Hong Kong Lepidopterists' Society Events & Activities

WONG CHUK YEUNG, SAI KUNG - field trip 25th July 1999

by James Young

            Four of us, Yvonne, her two children and myself were motivated to take on this trip regardless of the mercury rising to 33°C

            We met at 8:00am at the Shatin railway station before we dashed off to Sai Kung. On arriving at the roundabout at Tai Mong Tsai Road, we dropped off to check the Quercus edithae, a huge tree just around the corner to see if there was any infestation of Arhopala birmana, family Lycaenidae. All the young leaves were eaten away and there was no sign of any of their immature stages. We then got on our 4WD and headed to Po Lo Che.


Euthalia phemius


            Along the Po Lo Che Road, a male Troides helena feeding on Lantana and a Moduza procris on rotten Lychee greeted us when we drove passed by. Yvonne and the kids were astonished by the marvellous sight especially the Hong Kong bird wing as they were the first time to see the birdwing in such a close proximity. At some stage we stopped at the familiar site which was the stronghold for Lamproptera curius and Moduza procris. We saw a few of them. Just three weeks ago, hundreds of Lamproptera curius were seen flying in the vicinity. Suddenly, an unknown Euthalia settled about three feet from Yvonne and myself. It was a male Euthalia brownish in colour with a green tint. I immediately took my camera and tried to aim at the beautiful insect. I was too slow for the butterfly, which was too quick and flew off in a distance. It was Euthalia monina.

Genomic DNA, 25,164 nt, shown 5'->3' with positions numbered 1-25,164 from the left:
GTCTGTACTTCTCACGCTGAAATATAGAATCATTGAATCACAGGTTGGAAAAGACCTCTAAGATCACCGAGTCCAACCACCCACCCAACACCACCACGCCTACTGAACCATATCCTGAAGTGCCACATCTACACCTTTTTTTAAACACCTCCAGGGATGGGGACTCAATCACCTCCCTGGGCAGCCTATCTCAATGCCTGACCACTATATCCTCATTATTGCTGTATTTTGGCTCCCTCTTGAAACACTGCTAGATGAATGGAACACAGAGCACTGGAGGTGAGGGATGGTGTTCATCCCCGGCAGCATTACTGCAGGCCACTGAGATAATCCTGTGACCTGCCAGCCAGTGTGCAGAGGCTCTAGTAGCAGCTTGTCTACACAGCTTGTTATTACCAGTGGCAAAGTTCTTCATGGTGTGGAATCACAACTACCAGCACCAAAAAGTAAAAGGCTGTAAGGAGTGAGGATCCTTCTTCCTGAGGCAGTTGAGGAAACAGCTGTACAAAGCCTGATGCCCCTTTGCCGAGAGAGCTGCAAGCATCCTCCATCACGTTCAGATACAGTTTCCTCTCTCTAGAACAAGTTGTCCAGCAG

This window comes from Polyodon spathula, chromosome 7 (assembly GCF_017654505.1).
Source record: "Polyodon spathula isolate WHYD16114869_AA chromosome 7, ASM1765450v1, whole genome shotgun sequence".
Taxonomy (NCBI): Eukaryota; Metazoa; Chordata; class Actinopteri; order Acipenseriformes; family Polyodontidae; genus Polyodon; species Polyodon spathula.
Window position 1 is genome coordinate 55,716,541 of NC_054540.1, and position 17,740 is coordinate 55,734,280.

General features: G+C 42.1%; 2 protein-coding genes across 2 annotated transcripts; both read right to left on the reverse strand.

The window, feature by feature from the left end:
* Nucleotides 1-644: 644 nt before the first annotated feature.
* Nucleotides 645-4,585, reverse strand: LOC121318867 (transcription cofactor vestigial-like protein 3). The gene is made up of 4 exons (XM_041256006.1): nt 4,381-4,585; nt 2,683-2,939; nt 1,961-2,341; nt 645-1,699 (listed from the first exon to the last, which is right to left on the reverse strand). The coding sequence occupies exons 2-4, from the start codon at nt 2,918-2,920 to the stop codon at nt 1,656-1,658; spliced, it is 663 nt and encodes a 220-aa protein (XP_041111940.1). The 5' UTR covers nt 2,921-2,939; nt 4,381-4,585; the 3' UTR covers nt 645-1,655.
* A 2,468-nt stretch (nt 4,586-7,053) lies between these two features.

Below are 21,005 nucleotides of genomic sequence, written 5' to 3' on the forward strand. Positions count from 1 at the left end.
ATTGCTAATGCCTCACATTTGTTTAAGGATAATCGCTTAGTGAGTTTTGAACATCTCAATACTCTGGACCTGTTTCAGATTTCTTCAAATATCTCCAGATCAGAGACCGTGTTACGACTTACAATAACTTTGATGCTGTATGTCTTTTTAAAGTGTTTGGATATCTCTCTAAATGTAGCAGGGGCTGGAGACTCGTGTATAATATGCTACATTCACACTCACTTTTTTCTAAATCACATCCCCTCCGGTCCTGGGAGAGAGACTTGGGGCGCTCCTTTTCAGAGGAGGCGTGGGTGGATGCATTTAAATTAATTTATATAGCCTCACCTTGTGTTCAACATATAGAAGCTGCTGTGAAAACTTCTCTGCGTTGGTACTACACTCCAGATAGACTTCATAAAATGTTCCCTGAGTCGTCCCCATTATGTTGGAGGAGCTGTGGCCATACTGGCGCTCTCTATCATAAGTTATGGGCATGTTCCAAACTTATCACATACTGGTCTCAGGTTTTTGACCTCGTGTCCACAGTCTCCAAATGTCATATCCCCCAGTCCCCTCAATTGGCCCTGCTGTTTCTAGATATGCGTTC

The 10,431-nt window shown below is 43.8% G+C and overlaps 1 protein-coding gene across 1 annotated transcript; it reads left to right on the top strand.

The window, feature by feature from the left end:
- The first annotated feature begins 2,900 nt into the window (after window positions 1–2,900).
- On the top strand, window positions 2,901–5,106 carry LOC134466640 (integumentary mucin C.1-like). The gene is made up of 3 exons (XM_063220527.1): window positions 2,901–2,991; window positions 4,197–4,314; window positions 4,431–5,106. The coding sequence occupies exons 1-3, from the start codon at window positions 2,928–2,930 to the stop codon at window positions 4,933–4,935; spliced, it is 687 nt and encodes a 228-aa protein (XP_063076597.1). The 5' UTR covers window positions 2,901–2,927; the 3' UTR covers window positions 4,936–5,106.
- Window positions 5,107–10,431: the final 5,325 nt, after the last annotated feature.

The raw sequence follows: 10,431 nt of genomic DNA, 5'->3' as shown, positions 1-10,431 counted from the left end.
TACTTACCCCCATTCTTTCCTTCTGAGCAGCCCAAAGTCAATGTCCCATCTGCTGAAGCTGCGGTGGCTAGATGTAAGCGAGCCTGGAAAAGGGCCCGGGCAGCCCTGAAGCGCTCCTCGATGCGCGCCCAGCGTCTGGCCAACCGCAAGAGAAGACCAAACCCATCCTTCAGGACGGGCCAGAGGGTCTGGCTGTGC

Moduza procris


Hyarotis adrastus Lyssa zampa

  We left the site at Po Lo Che with great disappointment and headed off the track by foot to Wong Chuek Yeung. We were lucky as the track was generally in the shade and there was occasional breeze to keep us cool. There were at least two hundreds of Lyssa zampa, Uraniidae flying along the path and we had not ever seen such a huge numbers before. Just before we arrived at Wong Chuk Yeung village, there was quite a large colony of Danainae at the end of the path. A female Euploea mulciber was also sighted. After a few mouthful of water, we wandered further into the village. We headed back to my car around midday and returned home.


Euploea mulciber Discophora sondaica